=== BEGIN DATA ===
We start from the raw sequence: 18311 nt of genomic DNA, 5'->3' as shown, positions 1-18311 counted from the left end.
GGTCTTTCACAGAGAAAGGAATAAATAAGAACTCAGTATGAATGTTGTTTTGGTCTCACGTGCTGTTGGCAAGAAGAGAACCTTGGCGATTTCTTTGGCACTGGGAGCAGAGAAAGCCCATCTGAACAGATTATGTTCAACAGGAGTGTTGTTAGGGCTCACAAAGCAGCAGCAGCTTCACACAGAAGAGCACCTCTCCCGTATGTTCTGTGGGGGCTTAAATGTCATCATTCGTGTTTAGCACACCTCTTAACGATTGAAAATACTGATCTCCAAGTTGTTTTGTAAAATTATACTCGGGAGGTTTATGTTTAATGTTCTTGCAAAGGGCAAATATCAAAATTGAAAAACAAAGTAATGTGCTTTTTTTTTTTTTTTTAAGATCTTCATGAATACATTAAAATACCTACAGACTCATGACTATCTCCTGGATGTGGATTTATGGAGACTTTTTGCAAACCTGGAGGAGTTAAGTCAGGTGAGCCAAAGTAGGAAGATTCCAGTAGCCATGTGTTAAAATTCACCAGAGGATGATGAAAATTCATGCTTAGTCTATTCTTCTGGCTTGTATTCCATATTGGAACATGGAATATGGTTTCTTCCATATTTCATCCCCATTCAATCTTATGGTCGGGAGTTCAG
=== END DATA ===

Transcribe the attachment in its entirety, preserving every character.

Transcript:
We start from the raw sequence: 18311 nt of genomic DNA, 5'->3' as shown, positions 1-18311 counted from the left end.
GGTCTTTCACAGAGAAAGGAATAAATAAGAACTCAGTATGAATGTTGTTTTGGTCTCACGTGCTGTTGGCAAGAAGAGAACCTTGGCGATTTCTTTGGCACTGGGAGCAGAGAAAGCCCATCTGAACAGATTATGTTCAACAGGAGTGTTGTTAGGGCTCACAAAGCAGCAGCAGCTTCACACAGAAGAGCACCTCTCCCGTATGTTCTGTGGGGGCTTAAATGTCATCATTCGTGTTTAGCACACCTCTTAACGATTGAAAATACTGATCTCCAAGTTGTTTTGTAAAATTATACTCGGGAGGTTTATGTTTAATGTTCTTGCAAAGGGCAAATATCAAAATTGAAAAACAAAGTAATGTGCTTTTTTTTTTTTTTTTAAGATCTTCATGAATACATTAAAATACCTACAGACTCATGACTATCTCCTGGATGTGGATTTATGGAGACTTTTTGCAAACCTGGAGGAGTTAAGTCAGGTGAGCCAAAGTAGGAAGATTCCAGTAGCCATGTGTTAAAATTCACCAGAGGATGATGAAAATTCATGCTTAGTCTATTCTTCTGGCTTGTATTCCATATTGGAACATGGAATATGGTTTCTTCCATATTTCATCCCCATTCAATCTTATGGTCGGGAGTTCAG